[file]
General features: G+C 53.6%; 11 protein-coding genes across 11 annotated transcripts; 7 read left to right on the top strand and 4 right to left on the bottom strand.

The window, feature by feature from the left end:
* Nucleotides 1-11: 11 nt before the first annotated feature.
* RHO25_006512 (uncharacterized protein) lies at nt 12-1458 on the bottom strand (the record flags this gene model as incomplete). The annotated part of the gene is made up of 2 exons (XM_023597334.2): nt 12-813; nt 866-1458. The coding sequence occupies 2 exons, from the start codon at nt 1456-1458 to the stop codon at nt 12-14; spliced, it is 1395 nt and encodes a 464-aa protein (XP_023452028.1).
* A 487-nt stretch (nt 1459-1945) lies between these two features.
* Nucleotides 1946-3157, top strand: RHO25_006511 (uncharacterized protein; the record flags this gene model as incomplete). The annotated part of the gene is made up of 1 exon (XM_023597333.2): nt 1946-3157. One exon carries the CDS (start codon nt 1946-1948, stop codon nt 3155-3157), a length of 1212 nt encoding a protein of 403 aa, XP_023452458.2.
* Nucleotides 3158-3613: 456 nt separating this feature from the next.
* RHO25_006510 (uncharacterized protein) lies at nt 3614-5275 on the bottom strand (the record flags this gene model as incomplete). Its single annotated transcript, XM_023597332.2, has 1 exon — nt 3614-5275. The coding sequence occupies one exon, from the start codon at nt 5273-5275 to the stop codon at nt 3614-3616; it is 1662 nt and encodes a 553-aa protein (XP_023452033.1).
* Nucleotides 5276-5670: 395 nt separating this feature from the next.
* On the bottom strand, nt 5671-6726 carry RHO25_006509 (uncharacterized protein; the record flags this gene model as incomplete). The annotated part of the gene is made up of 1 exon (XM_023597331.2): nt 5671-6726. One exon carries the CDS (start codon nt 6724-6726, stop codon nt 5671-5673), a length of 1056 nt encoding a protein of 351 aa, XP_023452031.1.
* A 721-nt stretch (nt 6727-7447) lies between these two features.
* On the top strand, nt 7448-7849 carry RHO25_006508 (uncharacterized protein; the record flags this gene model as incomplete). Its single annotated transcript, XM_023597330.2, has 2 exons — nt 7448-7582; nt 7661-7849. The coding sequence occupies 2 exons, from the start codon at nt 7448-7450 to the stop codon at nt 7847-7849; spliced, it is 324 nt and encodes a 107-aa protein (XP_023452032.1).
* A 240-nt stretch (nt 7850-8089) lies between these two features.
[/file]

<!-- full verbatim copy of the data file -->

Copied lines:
General features: G+C 53.6%; 11 protein-coding genes across 11 annotated transcripts; 7 read left to right on the top strand and 4 right to left on the bottom strand.

The window, feature by feature from the left end:
* Nucleotides 1-11: 11 nt before the first annotated feature.
* RHO25_006512 (uncharacterized protein) lies at nt 12-1458 on the bottom strand (the record flags this gene model as incomplete). The annotated part of the gene is made up of 2 exons (XM_023597334.2): nt 12-813; nt 866-1458. The coding sequence occupies 2 exons, from the start codon at nt 1456-1458 to the stop codon at nt 12-14; spliced, it is 1395 nt and encodes a 464-aa protein (XP_023452028.1).
* A 487-nt stretch (nt 1459-1945) lies between these two features.
* Nucleotides 1946-3157, top strand: RHO25_006511 (uncharacterized protein; the record flags this gene model as incomplete). The annotated part of the gene is made up of 1 exon (XM_023597333.2): nt 1946-3157. One exon carries the CDS (start codon nt 1946-1948, stop codon nt 3155-3157), a length of 1212 nt encoding a protein of 403 aa, XP_023452458.2.
* Nucleotides 3158-3613: 456 nt separating this feature from the next.
* RHO25_006510 (uncharacterized protein) lies at nt 3614-5275 on the bottom strand (the record flags this gene model as incomplete). Its single annotated transcript, XM_023597332.2, has 1 exon — nt 3614-5275. The coding sequence occupies one exon, from the start codon at nt 5273-5275 to the stop codon at nt 3614-3616; it is 1662 nt and encodes a 553-aa protein (XP_023452033.1).
* Nucleotides 5276-5670: 395 nt separating this feature from the next.
* On the bottom strand, nt 5671-6726 carry RHO25_006509 (uncharacterized protein; the record flags this gene model as incomplete). The annotated part of the gene is made up of 1 exon (XM_023597331.2): nt 5671-6726. One exon carries the CDS (start codon nt 6724-6726, stop codon nt 5671-5673), a length of 1056 nt encoding a protein of 351 aa, XP_023452031.1.
* A 721-nt stretch (nt 6727-7447) lies between these two features.
* On the top strand, nt 7448-7849 carry RHO25_006508 (uncharacterized protein; the record flags this gene model as incomplete). Its single annotated transcript, XM_023597330.2, has 2 exons — nt 7448-7582; nt 7661-7849. The coding sequence occupies 2 exons, from the start codon at nt 7448-7450 to the stop codon at nt 7847-7849; spliced, it is 324 nt and encodes a 107-aa protein (XP_023452032.1).
* A 240-nt stretch (nt 7850-8089) lies between these two features.